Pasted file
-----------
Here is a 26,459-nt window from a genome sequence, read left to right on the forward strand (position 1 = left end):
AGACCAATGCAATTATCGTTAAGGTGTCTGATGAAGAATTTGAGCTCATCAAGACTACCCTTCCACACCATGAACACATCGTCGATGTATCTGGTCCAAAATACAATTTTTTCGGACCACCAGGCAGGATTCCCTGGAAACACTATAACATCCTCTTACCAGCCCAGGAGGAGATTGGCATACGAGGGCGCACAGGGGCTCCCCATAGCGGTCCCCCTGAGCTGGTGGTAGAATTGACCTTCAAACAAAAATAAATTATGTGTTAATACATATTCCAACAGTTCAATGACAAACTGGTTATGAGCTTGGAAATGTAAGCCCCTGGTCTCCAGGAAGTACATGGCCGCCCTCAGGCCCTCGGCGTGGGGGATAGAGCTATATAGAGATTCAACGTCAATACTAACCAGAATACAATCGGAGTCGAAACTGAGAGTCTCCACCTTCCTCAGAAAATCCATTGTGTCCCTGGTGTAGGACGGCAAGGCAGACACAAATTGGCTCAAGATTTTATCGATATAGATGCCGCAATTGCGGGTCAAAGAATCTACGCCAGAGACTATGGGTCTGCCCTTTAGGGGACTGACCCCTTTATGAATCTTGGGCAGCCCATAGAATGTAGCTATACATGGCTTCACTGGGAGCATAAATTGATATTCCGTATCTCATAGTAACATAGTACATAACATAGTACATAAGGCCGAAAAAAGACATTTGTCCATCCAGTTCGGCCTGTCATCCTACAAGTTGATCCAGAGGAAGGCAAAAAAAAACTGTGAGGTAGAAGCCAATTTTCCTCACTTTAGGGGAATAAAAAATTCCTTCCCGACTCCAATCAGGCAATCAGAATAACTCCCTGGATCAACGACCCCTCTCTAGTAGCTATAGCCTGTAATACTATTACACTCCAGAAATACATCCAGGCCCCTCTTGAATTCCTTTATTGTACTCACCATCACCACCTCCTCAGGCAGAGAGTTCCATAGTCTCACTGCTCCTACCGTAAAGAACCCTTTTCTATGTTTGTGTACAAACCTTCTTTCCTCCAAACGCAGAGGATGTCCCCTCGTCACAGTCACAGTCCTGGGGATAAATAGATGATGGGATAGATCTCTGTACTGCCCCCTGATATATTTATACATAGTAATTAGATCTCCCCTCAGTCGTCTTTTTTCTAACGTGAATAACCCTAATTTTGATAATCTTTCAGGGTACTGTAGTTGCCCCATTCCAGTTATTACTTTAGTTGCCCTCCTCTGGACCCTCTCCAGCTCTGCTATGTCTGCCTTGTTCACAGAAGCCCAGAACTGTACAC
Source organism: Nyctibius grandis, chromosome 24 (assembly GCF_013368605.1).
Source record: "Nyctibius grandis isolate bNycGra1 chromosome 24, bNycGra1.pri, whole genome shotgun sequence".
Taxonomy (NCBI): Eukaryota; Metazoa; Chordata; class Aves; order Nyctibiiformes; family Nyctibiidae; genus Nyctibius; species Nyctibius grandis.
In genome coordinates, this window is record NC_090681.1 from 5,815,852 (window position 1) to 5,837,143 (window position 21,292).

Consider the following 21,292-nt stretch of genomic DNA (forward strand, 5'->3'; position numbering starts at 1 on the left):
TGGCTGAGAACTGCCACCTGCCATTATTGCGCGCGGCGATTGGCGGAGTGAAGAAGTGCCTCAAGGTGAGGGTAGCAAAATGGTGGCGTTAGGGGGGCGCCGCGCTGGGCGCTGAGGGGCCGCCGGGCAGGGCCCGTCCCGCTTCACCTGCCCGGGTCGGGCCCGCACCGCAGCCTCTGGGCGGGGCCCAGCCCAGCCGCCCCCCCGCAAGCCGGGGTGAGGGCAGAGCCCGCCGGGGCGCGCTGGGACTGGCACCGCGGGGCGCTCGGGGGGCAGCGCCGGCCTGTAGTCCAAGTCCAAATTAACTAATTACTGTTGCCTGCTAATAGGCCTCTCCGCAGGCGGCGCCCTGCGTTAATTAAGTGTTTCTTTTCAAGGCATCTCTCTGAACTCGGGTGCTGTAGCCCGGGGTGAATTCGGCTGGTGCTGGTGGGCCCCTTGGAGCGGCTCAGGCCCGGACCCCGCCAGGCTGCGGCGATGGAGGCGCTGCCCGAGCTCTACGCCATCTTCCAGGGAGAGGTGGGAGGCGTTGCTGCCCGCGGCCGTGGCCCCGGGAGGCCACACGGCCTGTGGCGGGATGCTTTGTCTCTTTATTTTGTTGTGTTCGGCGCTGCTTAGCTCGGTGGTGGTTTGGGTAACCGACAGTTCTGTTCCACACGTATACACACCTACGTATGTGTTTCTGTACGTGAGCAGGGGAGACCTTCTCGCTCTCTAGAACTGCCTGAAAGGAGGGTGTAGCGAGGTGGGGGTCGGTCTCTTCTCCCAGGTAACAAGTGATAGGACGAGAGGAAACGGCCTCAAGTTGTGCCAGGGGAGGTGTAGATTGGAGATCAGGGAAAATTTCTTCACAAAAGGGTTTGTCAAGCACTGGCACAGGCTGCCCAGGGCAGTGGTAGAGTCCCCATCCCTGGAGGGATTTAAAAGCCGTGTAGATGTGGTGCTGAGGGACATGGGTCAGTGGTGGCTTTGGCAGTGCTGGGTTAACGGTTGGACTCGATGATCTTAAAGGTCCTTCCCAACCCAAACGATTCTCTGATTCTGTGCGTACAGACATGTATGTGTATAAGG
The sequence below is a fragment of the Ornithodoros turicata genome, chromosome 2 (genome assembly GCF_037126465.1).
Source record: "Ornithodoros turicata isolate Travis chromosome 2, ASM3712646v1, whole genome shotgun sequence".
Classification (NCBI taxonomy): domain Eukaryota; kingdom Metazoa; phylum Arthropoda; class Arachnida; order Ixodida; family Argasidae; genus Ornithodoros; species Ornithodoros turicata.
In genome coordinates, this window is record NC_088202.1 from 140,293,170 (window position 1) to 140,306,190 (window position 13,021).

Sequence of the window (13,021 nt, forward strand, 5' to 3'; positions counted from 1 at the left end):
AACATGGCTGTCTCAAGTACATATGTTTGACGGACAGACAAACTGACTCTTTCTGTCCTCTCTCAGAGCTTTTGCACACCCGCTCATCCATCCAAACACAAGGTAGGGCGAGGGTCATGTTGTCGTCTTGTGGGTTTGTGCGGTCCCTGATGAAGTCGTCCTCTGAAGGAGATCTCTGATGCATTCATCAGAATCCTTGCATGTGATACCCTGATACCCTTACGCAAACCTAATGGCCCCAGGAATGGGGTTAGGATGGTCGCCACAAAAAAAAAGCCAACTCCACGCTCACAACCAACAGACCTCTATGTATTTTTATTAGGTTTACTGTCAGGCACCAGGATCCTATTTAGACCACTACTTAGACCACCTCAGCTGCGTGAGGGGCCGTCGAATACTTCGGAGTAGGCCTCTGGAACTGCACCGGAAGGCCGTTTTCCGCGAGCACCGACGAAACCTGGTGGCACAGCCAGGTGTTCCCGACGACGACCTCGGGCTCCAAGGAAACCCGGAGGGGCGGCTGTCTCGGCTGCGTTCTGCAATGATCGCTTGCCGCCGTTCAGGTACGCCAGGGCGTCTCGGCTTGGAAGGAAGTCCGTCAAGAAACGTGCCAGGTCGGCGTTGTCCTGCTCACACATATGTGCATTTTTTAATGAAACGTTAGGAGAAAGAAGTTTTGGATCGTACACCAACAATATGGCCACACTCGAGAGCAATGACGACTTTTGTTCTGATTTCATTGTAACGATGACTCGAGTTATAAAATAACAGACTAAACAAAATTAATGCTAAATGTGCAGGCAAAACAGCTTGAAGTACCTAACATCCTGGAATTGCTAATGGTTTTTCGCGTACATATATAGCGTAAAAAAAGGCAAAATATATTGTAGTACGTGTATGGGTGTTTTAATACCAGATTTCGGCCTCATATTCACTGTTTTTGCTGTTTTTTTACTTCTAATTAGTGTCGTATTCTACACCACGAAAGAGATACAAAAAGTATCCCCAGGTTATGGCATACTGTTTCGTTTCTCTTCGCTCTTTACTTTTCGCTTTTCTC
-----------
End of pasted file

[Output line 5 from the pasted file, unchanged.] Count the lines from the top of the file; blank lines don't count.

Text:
Taxonomy (NCBI): Eukaryota; Metazoa; Chordata; class Aves; order Nyctibiiformes; family Nyctibiidae; genus Nyctibius; species Nyctibius grandis.